Over the past few months, I've been experimenting with book art and text. I've always loved books and poetry, even to the point of spending a significant portion of my life as a poet and creative writing instructor. Of course, I also love the visual arts.
I tend to go back and forth between the two, to the consternation of my friends and colleagues. Would the two ever merge, I wondered? It would certainly make life easier.
Just lately, I've been hatching ideas and birthing little projects that hint at possibility: maybe, just maybe, I can bring my two great loves together under one roof. I've been taking letterpress classes at Seattle's School of Visual Concepts and delving even deeper into artist books.
Here are some of the book arts I've been working on. Some have text, some are visual books only, written in non-alphabetic symbolic language. Some have encoded verbal meaning, some have only themselves. I like them all.
"And Now and Than And..." is a mixed media artist book based on text from Gertrude Stein's "The Making of Americans." There are 42 pages of painted grids representing the Polybius square-encoded text. This one is part of my Gertrude Stein Project (more here.)
"Hearthlight" is a sewn artist book, printed with archival ink on silk organza. The text is nine original linked poems inspired by a call for submissions by Page Boy Magazine here in Seattle; the poems are each seventeen-word short poems, or in Page Boy's terminology, "17s."
Page Boy says of them: "...17s are an old form, invented at Harry's Bar on 15th Ave E in Seattle during the fall of 2016...[they] consist simply of 17 words, that is their ONLY constrain..."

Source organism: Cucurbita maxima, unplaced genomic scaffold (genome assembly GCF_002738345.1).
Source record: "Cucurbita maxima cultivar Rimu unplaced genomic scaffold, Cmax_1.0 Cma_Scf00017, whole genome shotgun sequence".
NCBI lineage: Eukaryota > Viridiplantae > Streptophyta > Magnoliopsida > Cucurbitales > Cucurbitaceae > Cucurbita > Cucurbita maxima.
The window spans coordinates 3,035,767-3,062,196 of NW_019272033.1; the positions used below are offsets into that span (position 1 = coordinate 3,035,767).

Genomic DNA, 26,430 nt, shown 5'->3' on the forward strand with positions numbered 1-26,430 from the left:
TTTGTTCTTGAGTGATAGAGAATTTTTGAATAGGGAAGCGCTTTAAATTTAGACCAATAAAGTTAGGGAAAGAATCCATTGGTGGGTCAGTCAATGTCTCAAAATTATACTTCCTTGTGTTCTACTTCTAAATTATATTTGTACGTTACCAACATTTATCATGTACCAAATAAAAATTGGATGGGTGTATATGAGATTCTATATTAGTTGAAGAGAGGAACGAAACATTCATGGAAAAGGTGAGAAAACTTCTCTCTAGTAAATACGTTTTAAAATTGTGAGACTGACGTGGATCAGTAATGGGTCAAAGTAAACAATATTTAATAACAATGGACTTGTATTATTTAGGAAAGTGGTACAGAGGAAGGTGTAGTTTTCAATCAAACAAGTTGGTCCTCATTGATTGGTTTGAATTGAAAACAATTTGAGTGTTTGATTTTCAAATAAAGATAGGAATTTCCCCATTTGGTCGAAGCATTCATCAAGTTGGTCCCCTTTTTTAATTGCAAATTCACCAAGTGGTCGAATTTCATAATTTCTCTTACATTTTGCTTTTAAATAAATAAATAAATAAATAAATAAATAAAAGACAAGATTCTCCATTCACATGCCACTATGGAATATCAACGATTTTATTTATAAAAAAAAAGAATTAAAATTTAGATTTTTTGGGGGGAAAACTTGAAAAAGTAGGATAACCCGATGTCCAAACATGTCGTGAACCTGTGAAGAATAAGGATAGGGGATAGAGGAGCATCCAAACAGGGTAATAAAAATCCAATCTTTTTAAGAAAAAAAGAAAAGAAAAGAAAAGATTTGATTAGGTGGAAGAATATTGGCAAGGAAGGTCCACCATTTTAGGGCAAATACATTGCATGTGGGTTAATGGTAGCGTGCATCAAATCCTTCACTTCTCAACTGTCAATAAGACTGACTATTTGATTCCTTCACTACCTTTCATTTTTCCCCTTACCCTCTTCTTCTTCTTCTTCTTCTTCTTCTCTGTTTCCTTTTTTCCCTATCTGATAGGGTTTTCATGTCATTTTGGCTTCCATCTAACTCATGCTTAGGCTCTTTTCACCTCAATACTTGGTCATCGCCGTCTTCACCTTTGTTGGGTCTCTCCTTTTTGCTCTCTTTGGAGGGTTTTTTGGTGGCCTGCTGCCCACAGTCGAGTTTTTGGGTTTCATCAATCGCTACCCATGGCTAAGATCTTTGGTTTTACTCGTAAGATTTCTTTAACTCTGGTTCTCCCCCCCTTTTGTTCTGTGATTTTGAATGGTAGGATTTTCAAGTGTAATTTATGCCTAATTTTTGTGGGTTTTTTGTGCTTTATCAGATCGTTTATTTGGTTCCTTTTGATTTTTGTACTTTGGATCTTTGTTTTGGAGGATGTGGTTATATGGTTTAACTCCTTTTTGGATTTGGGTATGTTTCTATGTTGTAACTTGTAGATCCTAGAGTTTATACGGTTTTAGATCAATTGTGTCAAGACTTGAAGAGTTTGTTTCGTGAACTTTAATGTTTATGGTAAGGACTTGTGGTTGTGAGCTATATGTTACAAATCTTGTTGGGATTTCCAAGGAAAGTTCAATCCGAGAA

I was fairly taken with the form and wrote quite a few. These wound up linked, and printed as you see.
"Hope Codex" is an older book, but I've just managed to shoot it this week. It's an accordion-fold mixed media artist book, freestanding on custom quarter-moon legs. The text is also original, a two-layered poem created partly from the venerable Dadaist tradition of found text and cut-and-shuffle.
And this little book, "Infinite Divisibility," is probably my favorite. It has no text outside the cover title; it's done with drawing and monoprint on vellums and handmade kitikata papers.
I'll have these books and more at the upcoming Inscape Arts Open Studio. I also plan to have a broadside or two for sale, fresh off the SVC presses.
Speaking of living many lives, I'll also be wearing my Two Ponies Press hat that day. We have a new podcast coming out specially for Open Studio. Right outside my studio, too, we'll be featuring the work of Maggie Jiang. I met Maggie at Gage Academy a few years ago and I've enjoyed keeping up with her work ever since.
I'm on the second floor in #205. I'd love to see you there.